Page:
After a hiatus of six years, next semester I return to teaching autobiography. The way in which we make stories of our selves very much constituted my early publishing, whether my first article on the American Lebenslauf (memoir) or the translation of a collection of them for what has been my “best-seller”, Moravian Women’s Memoirs. Since those early days, I have become fascinated by what I call the other side of memoir, how we reach the point of writing our selves; and in my seminar next semester we will be exploring that question to become not only critics of the genre but also authors.
It is not easy to write the self. There are uncomfortable questions of authenticity, insight, truth. So we look for examples of this uncomfortable process in authors whose autobiographical texts are not personal hagiographies or political hero-stories (although we read those too); we examine the making of who we are as being inextricably bound up with how we live in and with history. In German, this concatenation of narrative and time is conveniently bound together in the one word, Geschichte.
In her novel, Nachdenken über Christa T. (an impossible title to translate) Christa Wolf asks the question, “Was ist es, dieses Zusichselberkommen des Menschen?” “What is it, this coming to the self of the human?” Her answer in the novel is to come to her self through the projection of her identity onto a third person, a lyrical description of her relationship with a fictional friend, Christa T., who is dying of leukaemia. Maybe as a rejection of the literary model of Socialist Realism that was still the critical paradigm in 1960s’ GDR, this subjectivity appears to be unaffected by historical context. The only restricting limit on Christa T’s quest for identity is the socialist state’s demand on the individual that his or her needs are to be subsumed under the collective needs of the state.
It is only in her next work that Christa Wolf recognizes the traces of history on her identity. In Kindheitsmuster (1976), (translated “Patterns of Childhood”) she explores her childhood in the Third Reich and comes close to an authentic exploration of the inter-meshing of historical and individual identity that had been missing until then in the East German public sphere. The self is not a hero of the socialist republic, not a rescuer of Nazism’s persecuted, but rather a complicit teenage fellow traveler. One line sums up the necessity for personal and social self-examination in the exchange of looks between the liberated camp inmates and the German refugees from the East, “Wo habt ihr bloß alle gelebt?” “Just where have you been living?”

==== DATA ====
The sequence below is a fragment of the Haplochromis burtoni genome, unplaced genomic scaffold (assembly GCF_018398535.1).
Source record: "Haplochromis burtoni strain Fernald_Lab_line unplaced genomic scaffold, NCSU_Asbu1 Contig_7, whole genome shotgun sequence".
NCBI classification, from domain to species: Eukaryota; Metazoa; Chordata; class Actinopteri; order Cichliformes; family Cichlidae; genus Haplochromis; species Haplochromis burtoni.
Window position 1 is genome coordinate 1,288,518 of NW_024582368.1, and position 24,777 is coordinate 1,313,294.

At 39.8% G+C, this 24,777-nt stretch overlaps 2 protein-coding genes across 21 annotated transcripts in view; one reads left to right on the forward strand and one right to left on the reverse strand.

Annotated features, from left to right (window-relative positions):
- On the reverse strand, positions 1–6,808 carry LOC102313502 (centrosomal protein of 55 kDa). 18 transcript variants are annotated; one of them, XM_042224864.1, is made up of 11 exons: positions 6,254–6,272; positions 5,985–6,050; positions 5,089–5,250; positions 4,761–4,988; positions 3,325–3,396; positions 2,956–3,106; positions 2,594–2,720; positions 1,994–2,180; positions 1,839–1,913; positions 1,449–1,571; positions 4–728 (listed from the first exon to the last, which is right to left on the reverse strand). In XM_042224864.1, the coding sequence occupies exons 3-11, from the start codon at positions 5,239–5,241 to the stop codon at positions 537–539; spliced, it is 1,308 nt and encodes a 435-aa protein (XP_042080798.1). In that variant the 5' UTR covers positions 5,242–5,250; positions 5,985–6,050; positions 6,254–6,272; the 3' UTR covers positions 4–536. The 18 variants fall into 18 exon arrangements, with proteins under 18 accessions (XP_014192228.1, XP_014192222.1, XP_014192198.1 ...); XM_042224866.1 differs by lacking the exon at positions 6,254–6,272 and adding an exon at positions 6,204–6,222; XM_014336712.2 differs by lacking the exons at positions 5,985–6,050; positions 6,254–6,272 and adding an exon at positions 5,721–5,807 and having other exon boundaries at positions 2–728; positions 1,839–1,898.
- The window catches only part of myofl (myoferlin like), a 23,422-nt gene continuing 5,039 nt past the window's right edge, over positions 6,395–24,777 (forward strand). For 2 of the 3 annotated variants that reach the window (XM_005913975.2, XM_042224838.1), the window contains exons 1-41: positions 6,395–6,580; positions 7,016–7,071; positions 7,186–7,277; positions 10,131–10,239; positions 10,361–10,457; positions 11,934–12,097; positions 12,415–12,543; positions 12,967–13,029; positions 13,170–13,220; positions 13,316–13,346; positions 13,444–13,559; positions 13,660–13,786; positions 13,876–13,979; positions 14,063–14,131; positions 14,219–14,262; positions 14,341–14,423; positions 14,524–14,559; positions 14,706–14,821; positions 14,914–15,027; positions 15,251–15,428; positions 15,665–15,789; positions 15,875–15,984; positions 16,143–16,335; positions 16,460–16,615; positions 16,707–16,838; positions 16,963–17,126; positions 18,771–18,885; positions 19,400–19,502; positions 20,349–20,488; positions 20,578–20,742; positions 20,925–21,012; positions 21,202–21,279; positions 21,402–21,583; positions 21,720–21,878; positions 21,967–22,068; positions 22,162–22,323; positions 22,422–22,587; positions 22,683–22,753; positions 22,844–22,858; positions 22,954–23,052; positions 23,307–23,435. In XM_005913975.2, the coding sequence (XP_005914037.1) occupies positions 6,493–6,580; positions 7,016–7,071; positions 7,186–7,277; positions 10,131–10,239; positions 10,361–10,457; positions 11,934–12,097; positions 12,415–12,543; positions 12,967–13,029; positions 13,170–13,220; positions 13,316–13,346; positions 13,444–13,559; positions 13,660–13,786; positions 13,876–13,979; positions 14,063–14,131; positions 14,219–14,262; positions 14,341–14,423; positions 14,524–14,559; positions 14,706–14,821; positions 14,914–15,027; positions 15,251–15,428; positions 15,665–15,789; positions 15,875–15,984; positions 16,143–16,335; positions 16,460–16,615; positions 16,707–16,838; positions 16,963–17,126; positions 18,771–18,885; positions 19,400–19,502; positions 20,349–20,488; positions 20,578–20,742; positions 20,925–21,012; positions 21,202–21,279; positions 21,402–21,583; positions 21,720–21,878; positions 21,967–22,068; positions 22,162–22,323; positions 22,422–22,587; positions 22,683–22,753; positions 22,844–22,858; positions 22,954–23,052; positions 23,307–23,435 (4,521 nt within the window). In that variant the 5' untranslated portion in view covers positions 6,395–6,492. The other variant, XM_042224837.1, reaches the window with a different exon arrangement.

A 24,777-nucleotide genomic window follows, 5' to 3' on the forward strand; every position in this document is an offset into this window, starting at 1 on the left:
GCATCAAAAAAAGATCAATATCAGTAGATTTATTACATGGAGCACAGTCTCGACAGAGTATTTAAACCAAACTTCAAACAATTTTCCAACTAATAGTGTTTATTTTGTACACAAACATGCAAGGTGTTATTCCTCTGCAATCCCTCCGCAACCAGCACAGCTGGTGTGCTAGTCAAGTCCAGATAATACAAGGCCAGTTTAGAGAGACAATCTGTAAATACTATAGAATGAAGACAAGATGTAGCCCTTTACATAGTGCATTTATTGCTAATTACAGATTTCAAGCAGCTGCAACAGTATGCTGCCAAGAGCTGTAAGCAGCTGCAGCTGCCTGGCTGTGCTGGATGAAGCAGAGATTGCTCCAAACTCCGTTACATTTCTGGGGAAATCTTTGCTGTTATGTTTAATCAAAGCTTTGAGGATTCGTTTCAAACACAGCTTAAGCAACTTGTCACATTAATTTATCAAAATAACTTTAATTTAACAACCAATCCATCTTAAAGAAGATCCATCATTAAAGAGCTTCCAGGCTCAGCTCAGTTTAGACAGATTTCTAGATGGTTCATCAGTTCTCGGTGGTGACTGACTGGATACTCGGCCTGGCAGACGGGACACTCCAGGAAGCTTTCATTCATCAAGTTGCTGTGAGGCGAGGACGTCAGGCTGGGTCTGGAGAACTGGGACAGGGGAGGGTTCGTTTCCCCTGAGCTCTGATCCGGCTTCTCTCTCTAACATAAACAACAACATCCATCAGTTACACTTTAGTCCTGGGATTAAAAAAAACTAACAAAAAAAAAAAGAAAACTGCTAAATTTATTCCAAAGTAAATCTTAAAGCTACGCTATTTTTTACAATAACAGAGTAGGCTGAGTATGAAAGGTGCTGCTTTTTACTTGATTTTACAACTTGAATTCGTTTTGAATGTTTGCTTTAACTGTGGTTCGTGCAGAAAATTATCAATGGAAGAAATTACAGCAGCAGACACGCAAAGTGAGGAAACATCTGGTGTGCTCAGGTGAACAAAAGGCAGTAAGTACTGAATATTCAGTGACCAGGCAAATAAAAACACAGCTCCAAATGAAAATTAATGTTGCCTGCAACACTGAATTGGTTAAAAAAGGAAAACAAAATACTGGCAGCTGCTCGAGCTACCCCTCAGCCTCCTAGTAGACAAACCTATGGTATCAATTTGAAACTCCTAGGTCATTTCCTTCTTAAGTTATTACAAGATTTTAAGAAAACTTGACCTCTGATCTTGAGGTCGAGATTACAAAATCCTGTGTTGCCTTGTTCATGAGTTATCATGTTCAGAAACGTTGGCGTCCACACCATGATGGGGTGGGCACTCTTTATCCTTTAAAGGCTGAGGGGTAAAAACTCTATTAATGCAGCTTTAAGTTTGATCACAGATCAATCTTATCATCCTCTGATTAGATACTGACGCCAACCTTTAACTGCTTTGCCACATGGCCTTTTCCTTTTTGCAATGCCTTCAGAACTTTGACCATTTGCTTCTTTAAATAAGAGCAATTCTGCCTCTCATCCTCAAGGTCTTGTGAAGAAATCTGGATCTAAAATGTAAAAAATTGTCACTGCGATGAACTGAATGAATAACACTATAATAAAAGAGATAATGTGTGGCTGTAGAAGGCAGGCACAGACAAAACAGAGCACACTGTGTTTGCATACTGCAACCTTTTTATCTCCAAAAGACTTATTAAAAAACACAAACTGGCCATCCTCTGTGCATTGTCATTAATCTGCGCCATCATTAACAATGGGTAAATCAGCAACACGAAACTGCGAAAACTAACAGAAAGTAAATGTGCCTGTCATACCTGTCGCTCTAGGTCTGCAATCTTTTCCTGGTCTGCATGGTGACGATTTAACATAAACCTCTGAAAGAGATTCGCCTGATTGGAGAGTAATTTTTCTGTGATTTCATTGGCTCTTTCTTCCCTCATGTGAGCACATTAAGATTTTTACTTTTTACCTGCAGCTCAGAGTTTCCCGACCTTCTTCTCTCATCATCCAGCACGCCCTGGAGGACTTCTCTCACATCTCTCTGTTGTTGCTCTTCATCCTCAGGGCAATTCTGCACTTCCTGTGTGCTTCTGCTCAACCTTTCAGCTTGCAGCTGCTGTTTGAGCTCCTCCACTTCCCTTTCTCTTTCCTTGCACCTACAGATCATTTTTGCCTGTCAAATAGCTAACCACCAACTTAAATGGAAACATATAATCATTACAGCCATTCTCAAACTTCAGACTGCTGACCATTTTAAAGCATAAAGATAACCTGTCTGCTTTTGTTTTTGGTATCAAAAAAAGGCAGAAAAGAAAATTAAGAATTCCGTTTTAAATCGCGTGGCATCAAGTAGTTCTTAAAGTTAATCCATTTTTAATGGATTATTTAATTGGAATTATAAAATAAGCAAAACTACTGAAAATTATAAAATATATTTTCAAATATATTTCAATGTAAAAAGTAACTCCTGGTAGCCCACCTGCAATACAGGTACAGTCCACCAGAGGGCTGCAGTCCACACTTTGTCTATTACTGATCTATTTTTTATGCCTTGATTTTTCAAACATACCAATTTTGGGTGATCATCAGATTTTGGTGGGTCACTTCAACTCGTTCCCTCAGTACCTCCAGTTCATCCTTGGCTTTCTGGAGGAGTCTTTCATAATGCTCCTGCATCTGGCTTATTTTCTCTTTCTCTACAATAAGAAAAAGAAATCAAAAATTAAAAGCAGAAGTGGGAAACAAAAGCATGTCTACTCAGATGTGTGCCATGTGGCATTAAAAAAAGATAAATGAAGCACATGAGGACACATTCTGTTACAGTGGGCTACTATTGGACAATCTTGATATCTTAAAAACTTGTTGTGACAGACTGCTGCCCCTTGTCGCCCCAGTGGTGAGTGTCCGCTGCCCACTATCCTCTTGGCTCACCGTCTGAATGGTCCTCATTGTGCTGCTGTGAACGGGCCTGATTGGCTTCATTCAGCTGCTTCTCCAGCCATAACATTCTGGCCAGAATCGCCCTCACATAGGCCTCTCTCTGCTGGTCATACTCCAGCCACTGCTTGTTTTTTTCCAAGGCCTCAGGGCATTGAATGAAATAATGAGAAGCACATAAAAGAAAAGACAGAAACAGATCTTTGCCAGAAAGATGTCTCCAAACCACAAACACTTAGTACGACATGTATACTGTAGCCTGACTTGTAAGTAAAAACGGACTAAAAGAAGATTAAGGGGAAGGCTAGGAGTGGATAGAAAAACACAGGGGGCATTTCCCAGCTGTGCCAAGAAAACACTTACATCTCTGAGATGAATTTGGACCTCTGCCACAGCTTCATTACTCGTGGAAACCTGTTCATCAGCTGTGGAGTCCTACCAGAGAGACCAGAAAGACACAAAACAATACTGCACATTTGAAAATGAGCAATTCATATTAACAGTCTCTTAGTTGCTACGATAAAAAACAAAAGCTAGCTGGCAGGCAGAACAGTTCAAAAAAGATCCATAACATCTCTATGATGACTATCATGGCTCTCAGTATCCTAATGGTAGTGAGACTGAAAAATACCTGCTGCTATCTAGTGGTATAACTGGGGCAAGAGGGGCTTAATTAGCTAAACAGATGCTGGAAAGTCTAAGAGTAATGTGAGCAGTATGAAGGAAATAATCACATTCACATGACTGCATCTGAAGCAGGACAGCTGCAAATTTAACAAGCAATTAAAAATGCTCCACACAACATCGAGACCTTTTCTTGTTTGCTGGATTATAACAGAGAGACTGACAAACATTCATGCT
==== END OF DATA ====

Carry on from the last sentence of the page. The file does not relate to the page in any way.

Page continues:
I read this book as soon as it came out in East Germany. I was in Dresden and passed a bookstore where I noticed a large crowd of excited people grabbing books from a pyramid in the middle of the room. It was Kindheitsmuster, which had just been reprinted in a limited number (the way in which the censors controlled the consumption of literary culture that was on the borderline of being politically acceptable in the GDR). I too snatched a copy and began to read.
Maybe this was the right place to read the book: Dresden, back in 1976, was still very scarred by the firebombs of 1945. Heaps of rubble lay around the blackened stumps of Rococo churches, palaces, museums. Among these charred stones arose the concrete, steel and glass boxes that acted as official signs of the “triumph of socialism,” ugly, anonymous, and efficient. In some strange way, the novel’s complex multi-layered investigation of one woman’s pathway back to her childhood in the Third Reich was made tangibly parallel in this architecture. The present is dependent upon the past, even when it does its conscious best to deny, negate, and erase it.
I am drawn to Christa Wolf’s picture of the inter-meshing of history and subjectivity because she goes on asking that question, What is it, this coming to oneself of humanity? The uncompleted past is a past that is unconsciously patterned in our mind and that continues to determine our behavior until we consciously recognize its power and choose not to repeat it. For my students, this is a difficult insight. For their professor, it is a vital one.